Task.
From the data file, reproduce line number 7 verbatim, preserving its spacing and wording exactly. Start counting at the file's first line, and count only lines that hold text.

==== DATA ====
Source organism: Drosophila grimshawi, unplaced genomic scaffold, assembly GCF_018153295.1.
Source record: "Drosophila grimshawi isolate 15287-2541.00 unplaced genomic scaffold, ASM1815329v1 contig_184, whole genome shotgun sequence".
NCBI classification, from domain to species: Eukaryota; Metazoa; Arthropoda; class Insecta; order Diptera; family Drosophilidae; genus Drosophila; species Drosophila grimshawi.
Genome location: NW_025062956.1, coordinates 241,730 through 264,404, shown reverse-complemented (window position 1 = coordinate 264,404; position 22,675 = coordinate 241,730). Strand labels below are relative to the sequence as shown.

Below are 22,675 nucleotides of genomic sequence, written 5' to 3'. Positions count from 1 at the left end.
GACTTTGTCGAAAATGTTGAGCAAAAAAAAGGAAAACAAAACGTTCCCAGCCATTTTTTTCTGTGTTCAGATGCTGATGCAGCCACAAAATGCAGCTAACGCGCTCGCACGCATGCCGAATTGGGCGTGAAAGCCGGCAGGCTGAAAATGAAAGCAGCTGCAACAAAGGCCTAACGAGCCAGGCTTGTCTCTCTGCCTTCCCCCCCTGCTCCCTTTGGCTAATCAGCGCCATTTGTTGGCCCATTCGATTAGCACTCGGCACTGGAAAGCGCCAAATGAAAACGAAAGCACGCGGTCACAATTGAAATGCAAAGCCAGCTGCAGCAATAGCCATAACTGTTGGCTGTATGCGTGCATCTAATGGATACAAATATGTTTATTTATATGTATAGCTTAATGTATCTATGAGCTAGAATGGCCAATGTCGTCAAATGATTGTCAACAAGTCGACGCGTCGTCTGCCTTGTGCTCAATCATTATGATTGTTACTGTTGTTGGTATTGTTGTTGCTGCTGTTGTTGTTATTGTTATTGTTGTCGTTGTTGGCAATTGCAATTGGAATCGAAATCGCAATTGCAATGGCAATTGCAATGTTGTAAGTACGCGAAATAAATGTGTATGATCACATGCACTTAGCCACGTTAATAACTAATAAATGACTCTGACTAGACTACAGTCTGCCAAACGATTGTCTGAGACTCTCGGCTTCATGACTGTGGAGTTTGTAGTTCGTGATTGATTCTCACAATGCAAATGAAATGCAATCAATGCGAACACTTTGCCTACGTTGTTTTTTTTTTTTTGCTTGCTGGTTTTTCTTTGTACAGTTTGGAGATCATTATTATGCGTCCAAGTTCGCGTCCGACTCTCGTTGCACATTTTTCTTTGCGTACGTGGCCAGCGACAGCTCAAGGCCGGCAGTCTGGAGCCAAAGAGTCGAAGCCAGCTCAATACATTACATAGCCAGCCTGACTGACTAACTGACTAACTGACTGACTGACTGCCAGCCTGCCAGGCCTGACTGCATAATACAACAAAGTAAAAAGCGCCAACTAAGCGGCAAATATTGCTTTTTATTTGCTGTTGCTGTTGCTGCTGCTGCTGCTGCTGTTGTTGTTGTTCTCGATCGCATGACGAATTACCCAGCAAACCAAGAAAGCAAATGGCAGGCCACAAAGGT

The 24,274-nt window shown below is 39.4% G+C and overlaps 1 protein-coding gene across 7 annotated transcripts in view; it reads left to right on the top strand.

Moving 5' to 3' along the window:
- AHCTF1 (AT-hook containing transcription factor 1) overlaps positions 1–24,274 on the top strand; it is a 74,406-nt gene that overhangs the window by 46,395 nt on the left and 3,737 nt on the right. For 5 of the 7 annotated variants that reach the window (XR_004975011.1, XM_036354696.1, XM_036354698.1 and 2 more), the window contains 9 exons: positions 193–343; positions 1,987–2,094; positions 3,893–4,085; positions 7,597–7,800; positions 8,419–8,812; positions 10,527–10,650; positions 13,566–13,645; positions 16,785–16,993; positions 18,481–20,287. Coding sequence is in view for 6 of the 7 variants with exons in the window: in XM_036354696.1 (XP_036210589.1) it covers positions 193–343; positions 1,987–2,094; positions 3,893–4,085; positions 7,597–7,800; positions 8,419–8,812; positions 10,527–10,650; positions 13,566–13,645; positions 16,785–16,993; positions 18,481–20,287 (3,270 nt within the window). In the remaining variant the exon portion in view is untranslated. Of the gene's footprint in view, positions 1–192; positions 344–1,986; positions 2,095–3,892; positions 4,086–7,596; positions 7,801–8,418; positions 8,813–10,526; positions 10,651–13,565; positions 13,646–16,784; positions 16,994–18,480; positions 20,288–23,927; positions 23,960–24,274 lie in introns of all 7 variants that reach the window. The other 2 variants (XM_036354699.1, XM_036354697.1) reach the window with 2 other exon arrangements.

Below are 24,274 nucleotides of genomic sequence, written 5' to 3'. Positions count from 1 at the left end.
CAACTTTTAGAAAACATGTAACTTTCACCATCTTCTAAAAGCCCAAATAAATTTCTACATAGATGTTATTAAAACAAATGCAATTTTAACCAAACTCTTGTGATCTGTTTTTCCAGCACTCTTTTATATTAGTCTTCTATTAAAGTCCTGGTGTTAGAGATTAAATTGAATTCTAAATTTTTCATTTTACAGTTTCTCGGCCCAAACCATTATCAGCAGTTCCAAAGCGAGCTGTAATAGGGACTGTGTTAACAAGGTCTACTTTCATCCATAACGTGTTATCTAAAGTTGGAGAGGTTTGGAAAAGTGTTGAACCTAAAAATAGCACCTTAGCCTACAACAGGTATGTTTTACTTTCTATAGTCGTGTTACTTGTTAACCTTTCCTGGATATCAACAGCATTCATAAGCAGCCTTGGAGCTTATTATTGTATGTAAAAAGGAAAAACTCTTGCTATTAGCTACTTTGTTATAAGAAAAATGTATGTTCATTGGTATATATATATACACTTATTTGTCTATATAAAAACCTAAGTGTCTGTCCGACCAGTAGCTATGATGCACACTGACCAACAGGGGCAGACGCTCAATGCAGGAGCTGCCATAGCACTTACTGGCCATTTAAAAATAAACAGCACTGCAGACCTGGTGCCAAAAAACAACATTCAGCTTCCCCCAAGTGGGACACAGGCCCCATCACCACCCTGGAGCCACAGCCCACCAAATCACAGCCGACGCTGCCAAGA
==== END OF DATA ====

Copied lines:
The 24,274-nt window shown below is 39.4% G+C and overlaps 1 protein-coding gene across 7 annotated transcripts in view; it reads left to right on the top strand.